Feds give New Brunswick cash to support hotlines for gender-based violence

By Terry Davidson

Law360 Canada (August 25, 2023, 4:00 PM EDT) -- Ottawa is giving New Brunswick hundreds of thousands in funding to support crisis hotlines for victims of gender-based violence in the province, which has seen a dramatic increase in intimate partner violence over the years.

On Aug. 25, it was announced that $700,000 is being given to New Brunswick to help shore up the hotlines. Those in attendance included federal Minister for Women and Gender Equality Marci Ien and MLA Sherry Wilson, the province’s minister responsible for women’s equality.

“This funding will help New Brunswick crisis hotlines offer more robust services, resources, and supports to serve the urgent needs of those experiencing gender-based violence and their families, no matter where they live in the province,” states a news release.

Minister for Women and Gender Equality Marci Ien

Minister for Women and Gender Equality Marci Ien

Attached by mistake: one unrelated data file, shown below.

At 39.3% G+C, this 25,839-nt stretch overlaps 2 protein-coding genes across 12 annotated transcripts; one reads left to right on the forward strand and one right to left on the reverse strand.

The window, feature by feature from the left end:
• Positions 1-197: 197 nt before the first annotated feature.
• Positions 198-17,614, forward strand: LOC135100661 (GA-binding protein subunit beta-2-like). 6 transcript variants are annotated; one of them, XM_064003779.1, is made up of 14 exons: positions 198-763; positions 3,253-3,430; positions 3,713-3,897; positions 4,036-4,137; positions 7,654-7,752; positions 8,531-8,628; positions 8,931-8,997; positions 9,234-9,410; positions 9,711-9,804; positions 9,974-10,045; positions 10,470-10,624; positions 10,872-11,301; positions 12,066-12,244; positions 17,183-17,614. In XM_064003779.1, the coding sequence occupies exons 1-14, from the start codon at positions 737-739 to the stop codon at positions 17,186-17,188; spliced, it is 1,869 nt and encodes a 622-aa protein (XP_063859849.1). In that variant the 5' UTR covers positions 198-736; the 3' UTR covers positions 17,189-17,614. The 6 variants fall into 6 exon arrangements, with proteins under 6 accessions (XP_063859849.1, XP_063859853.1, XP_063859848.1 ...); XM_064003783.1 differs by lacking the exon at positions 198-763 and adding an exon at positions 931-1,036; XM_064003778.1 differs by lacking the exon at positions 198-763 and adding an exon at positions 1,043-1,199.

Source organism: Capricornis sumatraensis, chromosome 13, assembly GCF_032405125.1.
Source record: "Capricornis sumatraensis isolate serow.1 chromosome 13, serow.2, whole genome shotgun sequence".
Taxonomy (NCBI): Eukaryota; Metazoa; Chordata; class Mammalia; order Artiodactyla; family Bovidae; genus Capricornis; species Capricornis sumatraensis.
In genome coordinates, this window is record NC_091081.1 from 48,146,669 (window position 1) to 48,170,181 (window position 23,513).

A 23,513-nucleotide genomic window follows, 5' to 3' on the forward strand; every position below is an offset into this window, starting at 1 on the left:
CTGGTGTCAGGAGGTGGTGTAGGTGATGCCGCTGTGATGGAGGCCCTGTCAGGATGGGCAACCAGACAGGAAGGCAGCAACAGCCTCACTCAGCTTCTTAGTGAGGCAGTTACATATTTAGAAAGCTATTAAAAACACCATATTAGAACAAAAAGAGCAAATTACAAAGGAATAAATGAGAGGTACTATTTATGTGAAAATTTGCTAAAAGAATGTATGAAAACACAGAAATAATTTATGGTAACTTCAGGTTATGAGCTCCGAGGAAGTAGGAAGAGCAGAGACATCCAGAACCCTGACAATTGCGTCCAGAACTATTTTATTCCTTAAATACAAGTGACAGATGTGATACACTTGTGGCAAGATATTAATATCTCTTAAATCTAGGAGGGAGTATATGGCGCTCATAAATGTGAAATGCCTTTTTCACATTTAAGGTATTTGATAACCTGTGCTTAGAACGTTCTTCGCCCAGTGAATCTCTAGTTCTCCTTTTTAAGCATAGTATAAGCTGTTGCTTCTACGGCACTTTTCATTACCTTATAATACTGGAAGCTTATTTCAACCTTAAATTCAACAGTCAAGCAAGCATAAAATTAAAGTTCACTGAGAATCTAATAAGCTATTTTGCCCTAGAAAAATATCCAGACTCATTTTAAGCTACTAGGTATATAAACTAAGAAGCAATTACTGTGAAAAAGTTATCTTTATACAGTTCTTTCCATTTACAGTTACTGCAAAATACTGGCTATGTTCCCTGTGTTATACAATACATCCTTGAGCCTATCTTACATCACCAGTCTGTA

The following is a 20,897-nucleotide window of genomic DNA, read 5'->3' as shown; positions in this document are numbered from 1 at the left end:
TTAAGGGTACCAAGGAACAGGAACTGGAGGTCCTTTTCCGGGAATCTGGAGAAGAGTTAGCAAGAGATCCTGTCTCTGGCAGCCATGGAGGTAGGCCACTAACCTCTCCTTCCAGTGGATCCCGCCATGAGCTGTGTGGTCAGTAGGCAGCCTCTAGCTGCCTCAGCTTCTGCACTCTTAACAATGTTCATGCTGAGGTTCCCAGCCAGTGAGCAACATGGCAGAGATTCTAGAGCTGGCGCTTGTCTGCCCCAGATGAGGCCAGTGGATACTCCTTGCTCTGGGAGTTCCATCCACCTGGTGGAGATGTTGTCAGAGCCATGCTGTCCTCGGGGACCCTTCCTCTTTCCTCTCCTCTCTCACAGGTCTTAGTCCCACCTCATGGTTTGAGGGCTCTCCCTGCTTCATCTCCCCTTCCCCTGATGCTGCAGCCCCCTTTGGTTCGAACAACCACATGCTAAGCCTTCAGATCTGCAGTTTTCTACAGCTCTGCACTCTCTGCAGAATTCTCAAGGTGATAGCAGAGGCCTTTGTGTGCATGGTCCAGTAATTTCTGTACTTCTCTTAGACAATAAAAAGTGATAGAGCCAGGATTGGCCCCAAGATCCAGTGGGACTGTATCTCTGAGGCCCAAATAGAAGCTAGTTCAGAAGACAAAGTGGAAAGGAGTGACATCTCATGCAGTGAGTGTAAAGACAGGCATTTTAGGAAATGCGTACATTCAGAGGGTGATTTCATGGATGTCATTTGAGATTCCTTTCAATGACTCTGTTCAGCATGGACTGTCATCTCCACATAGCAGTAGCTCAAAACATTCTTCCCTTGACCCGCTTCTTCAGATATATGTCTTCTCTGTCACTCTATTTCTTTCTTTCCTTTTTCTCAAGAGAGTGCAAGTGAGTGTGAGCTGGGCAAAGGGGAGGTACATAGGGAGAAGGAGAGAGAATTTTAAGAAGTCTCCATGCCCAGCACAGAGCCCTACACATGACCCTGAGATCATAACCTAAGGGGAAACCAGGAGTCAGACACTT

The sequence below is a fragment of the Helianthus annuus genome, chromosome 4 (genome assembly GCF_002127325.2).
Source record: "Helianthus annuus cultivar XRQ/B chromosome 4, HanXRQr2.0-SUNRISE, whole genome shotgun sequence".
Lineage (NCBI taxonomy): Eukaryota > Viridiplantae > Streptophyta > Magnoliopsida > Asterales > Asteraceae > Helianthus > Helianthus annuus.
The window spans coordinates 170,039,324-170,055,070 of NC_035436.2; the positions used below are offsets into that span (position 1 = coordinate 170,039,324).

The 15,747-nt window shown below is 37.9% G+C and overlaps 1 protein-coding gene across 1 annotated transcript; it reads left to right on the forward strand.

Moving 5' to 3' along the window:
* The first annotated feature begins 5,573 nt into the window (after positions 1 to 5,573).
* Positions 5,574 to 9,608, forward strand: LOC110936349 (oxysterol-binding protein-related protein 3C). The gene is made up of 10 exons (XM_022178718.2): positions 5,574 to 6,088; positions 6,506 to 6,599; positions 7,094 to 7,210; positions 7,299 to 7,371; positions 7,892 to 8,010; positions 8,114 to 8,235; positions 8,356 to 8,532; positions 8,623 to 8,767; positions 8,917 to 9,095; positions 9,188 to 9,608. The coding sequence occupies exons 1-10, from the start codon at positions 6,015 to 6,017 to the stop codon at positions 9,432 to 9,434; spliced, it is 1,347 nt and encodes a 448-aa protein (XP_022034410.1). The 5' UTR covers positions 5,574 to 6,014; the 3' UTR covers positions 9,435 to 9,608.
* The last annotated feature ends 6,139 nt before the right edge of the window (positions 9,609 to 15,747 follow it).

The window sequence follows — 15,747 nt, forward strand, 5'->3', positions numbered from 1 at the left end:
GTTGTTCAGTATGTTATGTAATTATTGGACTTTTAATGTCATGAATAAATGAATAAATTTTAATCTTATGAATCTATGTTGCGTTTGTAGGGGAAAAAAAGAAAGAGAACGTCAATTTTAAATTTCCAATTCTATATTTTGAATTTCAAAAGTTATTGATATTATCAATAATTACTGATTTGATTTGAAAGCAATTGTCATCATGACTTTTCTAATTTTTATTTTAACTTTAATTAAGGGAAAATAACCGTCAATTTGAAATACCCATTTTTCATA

It notes that Canadians’ demand for such services increased during the COVID-19 pandemic, and that this demand continues.

A spokesperson with Canada’s Office of the Minister for Women and Gender Equality and Youth confirmed a “bilateral agreement” between the federal government and New Brunswick has been signed.

The money will be given over the course of three fiscal years. The first $350,000 was given this past April, while $210,000 and $140,000 will be given for 2024 and 2025, respectively. The program will end in March 2026. (It was not made clear by press time as to why an announcement was made on Aug. 25, given the first round of funding began in April.)

The release notes that the announcement supports the 2022 launch of the National Action Plan to End Gender-based Violence.

“Investing in existing gender-based violence crisis lines is one example of the steps we are taking to create safer communities,” said MLA Wilson in a statement. “We acknowledge New Brunswick has seen an increase of intimate partner violence against women and girls. The largest increase among the provinces. We believe that access to crisis line supports is an important connection to help these women and girls in need.”

Indeed, Statistics Canada has reported that, of all the provinces, New Brunswick had the greatest increase of intimate partner violence (IPV) between 2009 and 2021, noting a 39 per cent rise. (Quebec sat in second, at 28 per cent.)

The StatCan report defined IPV as violence committed by current and former spouses, common-law partners, dating partners and “other” intimate partners.

If you have any information, story ideas or news tips for Law360 Canada, please contact Terry Davidson at t.davidson@lexisnexis.ca or 905-415-5899.